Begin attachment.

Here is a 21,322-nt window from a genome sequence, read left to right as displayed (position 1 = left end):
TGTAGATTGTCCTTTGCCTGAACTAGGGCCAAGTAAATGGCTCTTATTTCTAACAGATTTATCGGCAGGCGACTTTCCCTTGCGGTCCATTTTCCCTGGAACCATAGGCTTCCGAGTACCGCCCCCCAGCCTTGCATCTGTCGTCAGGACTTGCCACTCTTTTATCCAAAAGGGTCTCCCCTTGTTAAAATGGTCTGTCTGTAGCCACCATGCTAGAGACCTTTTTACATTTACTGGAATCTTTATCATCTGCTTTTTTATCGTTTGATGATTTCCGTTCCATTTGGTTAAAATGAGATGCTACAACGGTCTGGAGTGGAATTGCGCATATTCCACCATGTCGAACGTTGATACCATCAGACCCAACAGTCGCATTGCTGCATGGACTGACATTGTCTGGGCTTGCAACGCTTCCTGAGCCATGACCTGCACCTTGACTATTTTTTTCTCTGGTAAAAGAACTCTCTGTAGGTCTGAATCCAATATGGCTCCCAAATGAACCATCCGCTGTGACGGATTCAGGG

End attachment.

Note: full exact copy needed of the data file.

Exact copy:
Here is a 21,322-nt window from a genome sequence, read left to right as displayed (position 1 = left end):
TGTAGATTGTCCTTTGCCTGAACTAGGGCCAAGTAAATGGCTCTTATTTCTAACAGATTTATCGGCAGGCGACTTTCCCTTGCGGTCCATTTTCCCTGGAACCATAGGCTTCCGAGTACCGCCCCCCAGCCTTGCATCTGTCGTCAGGACTTGCCACTCTTTTATCCAAAAGGGTCTCCCCTTGTTAAAATGGTCTGTCTGTAGCCACCATGCTAGAGACCTTTTTACATTTACTGGAATCTTTATCATCTGCTTTTTTATCGTTTGATGATTTCCGTTCCATTTGGTTAAAATGAGATGCTACAACGGTCTGGAGTGGAATTGCGCATATTCCACCATGTCGAACGTTGATACCATCAGACCCAACAGTCGCATTGCTGCATGGACTGACATTGTCTGGGCTTGCAACGCTTCCTGAGCCATGACCTGCACCTTGACTATTTTTTTCTCTGGTAAAAGAACTCTCTGTAGGTCTGAATCCAATATGGCTCCCAAATGAACCATCCGCTGTGACGGATTCAGGG